Monday, September 27, 2021

Play

The House could vote this week on the Build Back Better infrastructure bill, which contains resources to fight climate change, and the NTSB investigates an Amtrak derailment in north-central Montana.

Play

A government shutdown looms as the Senate prepares to vote on the debt ceiling, former President Trump holds a rally in Georgia, the U.S. reopens a Texas border crossing, and an Amtrak train crash kills three in Montana.

Play

A new Oklahoma museum honors tribal nations, while Iowa's history is back on the blacktop; mixed news on COVID-19 comes with a warning about unconventional drugs; and electric cars and buses are coming to rural America.

South Dakota Sees Dramatic Spike in Uninsured Children

Play

Monday, October 12, 2020   

SIOUX FALLS, S.D. -- Despite a pre-pandemic period of economic stability, the number of South Dakota children lacking health coverage spiked between 2016 and 2019.

And amid the COVID-19 crisis, a new report raises concerns about the situation worsening.

The latest findings from the Georgetown University Center for Children and Families show South Dakota's rate of uninsured children skyrocketed by more than 60%, the largest increase in the nation.

Xanna Burg, KIDS COUNT coordinator for South Dakota, said because this data is pre-pandemic, they don't know how many more families have lost coverage. But she added there's real concern the number is growing.

"We do know that families are struggling," Burg asserted. "You know people are losing their jobs and with it, the health insurance that came with those jobs. "

Prior to the increase, the rate of uninsured children in South Dakota had fallen to its lowest level.

The report cites constant changes to the Affordable Care Act and more red tape in various states as possible factors for rate spikes.

The data comes as some groups call for a Medicaid expansion in South Dakota. Petitions will soon be circulated for a ballot question in 2022.

Joan Alker, executive director of the Georgetown Center for Children and Families, pointed to the Trump administration's efforts to dismantle the Affordable Care Act.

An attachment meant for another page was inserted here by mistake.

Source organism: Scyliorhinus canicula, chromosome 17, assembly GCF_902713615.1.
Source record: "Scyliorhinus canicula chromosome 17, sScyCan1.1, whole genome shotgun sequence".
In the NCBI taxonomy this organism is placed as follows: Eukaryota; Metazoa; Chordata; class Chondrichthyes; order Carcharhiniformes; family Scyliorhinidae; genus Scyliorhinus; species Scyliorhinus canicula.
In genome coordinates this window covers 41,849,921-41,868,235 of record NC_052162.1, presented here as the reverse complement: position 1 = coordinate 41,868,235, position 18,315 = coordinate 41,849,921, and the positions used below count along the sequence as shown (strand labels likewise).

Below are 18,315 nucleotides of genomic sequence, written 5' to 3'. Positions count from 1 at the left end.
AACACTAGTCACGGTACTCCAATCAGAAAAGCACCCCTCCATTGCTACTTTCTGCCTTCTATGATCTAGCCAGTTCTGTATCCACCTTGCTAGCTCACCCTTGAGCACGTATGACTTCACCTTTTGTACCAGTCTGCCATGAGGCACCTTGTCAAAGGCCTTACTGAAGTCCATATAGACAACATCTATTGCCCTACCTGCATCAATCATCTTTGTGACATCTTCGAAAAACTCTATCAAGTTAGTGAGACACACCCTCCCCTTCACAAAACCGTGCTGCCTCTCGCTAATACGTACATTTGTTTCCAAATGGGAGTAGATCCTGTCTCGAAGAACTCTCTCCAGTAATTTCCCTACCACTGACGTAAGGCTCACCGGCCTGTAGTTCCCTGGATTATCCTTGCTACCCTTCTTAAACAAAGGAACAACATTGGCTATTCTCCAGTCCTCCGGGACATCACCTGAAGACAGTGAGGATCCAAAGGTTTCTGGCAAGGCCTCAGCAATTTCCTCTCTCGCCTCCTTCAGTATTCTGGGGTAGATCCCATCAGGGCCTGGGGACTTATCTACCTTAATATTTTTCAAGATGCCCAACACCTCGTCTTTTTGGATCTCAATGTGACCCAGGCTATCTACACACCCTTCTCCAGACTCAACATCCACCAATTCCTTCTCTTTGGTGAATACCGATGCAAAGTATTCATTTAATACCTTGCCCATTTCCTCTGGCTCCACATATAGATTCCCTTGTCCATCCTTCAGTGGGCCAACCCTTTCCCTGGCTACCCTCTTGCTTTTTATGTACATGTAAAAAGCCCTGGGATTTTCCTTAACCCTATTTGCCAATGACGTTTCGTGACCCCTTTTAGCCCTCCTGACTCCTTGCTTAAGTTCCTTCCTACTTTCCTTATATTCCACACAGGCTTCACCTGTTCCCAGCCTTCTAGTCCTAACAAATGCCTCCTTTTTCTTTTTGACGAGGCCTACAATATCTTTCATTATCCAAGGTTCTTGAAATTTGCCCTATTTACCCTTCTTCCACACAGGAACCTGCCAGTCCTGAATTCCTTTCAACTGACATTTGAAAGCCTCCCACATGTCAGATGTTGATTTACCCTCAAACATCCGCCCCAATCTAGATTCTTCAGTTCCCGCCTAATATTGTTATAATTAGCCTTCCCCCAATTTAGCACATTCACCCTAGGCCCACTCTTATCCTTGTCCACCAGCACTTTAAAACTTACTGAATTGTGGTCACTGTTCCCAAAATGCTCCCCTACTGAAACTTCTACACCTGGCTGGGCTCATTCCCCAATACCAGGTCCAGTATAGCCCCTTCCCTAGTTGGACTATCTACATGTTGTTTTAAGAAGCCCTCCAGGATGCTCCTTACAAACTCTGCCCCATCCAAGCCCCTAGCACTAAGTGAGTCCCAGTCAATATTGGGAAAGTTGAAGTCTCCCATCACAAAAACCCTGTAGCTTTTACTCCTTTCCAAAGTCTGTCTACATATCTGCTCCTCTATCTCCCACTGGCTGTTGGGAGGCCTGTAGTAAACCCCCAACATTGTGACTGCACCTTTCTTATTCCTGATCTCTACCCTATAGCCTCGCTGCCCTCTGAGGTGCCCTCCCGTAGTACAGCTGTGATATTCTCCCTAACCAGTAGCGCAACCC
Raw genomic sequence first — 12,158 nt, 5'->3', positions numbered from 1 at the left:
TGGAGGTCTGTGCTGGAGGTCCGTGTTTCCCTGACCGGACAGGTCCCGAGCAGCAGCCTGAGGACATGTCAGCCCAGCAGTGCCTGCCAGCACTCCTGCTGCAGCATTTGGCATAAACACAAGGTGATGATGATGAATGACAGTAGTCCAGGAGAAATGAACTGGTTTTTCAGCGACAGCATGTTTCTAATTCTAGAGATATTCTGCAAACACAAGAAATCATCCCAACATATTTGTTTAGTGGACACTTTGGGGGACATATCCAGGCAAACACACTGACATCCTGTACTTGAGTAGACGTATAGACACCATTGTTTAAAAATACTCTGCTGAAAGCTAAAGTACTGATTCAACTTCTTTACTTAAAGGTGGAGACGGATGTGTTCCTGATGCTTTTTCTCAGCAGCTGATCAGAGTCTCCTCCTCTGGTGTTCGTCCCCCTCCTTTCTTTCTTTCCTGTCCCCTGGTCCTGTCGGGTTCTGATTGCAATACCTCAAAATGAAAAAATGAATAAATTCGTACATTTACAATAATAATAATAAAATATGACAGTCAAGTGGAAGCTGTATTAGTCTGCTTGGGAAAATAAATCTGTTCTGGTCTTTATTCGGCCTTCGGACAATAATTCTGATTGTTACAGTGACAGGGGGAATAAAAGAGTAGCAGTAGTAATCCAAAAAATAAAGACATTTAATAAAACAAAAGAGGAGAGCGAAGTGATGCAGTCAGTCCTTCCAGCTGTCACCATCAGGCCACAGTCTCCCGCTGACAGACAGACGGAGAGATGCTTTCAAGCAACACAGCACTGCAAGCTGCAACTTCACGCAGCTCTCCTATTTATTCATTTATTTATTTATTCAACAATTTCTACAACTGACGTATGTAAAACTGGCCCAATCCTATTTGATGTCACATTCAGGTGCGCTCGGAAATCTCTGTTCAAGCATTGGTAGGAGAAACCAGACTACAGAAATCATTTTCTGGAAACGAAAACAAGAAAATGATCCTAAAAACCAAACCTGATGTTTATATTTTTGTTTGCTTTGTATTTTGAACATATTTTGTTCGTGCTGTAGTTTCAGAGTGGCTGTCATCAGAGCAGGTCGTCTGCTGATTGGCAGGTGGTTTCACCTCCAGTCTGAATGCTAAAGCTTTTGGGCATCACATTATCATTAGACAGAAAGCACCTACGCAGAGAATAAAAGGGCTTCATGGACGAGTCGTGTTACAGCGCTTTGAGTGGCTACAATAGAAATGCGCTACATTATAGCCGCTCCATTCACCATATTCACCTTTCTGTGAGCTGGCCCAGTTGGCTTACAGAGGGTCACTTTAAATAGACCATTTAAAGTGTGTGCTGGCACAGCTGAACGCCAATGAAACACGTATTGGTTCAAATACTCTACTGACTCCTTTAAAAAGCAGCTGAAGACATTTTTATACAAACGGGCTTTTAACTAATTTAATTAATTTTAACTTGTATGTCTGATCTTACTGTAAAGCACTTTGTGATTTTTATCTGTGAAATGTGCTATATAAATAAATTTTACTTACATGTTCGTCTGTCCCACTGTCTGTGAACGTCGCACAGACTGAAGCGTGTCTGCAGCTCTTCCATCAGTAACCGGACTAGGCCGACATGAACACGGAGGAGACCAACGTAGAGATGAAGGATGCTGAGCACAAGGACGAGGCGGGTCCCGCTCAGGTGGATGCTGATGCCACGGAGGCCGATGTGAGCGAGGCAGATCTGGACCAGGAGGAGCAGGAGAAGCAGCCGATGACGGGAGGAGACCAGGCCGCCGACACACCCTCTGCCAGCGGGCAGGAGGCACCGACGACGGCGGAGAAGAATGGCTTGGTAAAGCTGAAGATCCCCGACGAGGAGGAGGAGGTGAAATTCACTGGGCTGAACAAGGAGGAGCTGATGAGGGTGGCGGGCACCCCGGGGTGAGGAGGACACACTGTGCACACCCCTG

She said a key factor has been eliminating most of the funding for outreach and "navigators" to help people enroll.

"Families have been getting negative messages that coverage is going away at the same time that community-based resources to help them find public coverage have shrunk," Alker contended.

Burg said that's why a Medicaid expansion, and enhanced outreach from the state for initiatives like the Children's Health Insurance Program, might help stem the tide of children and families going without coverage.

"South Dakota should double down on outreach to families who are eligible but not enrolled in Medicaid or CHIP, particularly during the pandemic when we know more families are struggling," Burg urged.

The report's authors say states have a lot of power to help reverse the situation.

According to the Centers for Medicare and Medicaid Services, South Dakota hasn't adopted any of the targeted strategies designed to boost enrollment in Medicaid and the Children's Health Insurance Program.

Disclosure: Georgetown University Center for Children and Families contributes to our fund for reporting on Children's Issues, and Health Issues. If you would like to help support news in the public interest, click here.


get more stories like this via email
Many people with developmental disabilities couldn't receive meaningful day services during the pandemic. (Adobe stock)

Health and Wellness

BALTIMORE -- Spurred on by COVID challenges, a grant from the Maryland Developmental Disabilities Council to two human services providers is …


Environment

RUBY MOUNTAINS, Nev. -- Nevada is the driest state in the nation, yet few of its rivers and streams have federal protections. Now a new report …

Environment

ROCK SPRINGS, Wyo. -- This weekend, athletes from across the nation gathered in South Pass City to Run the Red, a series of marathons through the Red …


With census data showing a more diverse population in Minnesota, advocates say it's important to adopt policies that meet the needs of growing racial groups, including older residents. (Adobe Stock)

Social Issues

ST. PAUL, Minn. - The challenges facing older Black, Indigenous, and People of Color Minnesotans will be the focal point of a virtual forum tomorrow…

Health and Wellness

ST. JOSEPH, Mo. - Missourians have a little more than a month until open enrollment for health-care coverage at healthcare.gov, and medical experts …

Since Section 232's implementation, U.S. steel producers have announced the reopening of facilities in at least 15 states. (Adobe Stock)

Social Issues

TOLEDO, Ohio -- As the Biden administration engages in talks with the European Union about dropping tariffs on its steel exports, many U.S.-based …

Social Issues

LINCOLN, Neb. - A coalition of Nebraska community organizations and supporters are collecting signatures for a ballot initiative that would raise the …

Social Issues

MADISON, Wis. - Prescription drug costs are climbing faster than wages for the average Wisconsin resident. That's according to a new analysis…

 

Phone: 303.448.9105 Toll Free: 888.891.9416 Fax: 208.247.1830 Your trusted member- and audience-supported news source since 1996 Copyright 2021